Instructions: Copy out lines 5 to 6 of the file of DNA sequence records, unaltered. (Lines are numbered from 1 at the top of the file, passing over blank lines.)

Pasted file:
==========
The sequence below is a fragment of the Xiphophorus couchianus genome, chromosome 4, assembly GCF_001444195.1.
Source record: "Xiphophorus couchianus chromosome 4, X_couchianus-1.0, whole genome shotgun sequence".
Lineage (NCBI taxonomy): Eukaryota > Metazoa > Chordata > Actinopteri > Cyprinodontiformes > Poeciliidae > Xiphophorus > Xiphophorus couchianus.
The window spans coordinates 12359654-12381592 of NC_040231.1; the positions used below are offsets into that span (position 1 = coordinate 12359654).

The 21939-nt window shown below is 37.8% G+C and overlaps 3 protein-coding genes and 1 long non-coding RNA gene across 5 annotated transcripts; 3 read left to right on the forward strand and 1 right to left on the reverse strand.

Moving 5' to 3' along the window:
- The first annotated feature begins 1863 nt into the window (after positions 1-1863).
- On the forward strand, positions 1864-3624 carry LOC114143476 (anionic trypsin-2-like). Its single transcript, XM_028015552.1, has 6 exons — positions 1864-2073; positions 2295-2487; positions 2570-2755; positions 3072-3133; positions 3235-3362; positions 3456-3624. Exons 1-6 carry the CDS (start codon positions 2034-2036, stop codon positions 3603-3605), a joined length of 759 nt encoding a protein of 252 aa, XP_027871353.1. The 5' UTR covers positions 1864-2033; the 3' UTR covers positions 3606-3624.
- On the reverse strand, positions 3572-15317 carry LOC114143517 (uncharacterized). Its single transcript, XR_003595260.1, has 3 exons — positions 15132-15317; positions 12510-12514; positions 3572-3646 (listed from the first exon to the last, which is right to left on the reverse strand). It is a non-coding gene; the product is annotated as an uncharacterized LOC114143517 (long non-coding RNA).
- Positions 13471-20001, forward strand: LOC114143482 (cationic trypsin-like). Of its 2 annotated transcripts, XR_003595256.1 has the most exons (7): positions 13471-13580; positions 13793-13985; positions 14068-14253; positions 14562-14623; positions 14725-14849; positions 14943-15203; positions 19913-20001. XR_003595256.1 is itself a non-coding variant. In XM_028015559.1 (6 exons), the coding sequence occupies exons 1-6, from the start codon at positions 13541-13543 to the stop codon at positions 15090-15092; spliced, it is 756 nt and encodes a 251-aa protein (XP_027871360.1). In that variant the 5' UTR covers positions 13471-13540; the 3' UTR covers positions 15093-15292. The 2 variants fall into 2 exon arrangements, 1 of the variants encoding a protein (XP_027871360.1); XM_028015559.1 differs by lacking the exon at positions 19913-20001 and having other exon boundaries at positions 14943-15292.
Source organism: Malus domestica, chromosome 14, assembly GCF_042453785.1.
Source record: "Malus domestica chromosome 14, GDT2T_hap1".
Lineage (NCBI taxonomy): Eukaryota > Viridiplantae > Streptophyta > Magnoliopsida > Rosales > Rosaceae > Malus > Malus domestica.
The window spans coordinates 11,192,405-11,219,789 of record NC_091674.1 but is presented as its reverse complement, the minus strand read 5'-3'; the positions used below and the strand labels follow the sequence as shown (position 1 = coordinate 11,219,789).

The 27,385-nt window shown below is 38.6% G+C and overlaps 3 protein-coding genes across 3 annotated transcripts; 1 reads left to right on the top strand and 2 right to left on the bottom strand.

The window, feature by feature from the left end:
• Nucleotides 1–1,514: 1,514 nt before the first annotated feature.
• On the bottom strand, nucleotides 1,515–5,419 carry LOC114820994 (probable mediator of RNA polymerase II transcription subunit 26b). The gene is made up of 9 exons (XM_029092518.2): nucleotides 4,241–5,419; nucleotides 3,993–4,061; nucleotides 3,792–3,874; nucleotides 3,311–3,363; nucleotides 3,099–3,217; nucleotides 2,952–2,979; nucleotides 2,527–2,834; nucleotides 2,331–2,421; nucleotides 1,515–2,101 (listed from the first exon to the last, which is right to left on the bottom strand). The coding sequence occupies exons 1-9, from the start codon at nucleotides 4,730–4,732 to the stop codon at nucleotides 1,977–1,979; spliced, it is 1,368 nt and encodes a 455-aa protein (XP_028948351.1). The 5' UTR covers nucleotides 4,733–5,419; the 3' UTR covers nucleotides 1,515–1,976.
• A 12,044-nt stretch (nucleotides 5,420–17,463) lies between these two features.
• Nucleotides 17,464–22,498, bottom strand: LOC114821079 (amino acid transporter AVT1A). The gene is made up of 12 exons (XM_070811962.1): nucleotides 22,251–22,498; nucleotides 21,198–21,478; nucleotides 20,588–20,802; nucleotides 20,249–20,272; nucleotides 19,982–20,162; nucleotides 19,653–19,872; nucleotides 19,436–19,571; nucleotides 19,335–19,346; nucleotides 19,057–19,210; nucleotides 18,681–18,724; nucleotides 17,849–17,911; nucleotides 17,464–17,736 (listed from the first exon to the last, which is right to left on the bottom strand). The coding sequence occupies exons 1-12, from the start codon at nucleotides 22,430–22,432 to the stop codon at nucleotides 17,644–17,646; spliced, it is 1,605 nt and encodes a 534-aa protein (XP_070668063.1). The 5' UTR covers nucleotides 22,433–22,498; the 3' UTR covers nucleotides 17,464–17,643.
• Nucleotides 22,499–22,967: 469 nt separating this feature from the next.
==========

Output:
The 21939-nt window shown below is 37.8% G+C and overlaps 3 protein-coding genes and 1 long non-coding RNA gene across 5 annotated transcripts; 3 read left to right on the forward strand and 1 right to left on the reverse strand.

Moving 5' to 3' along the window: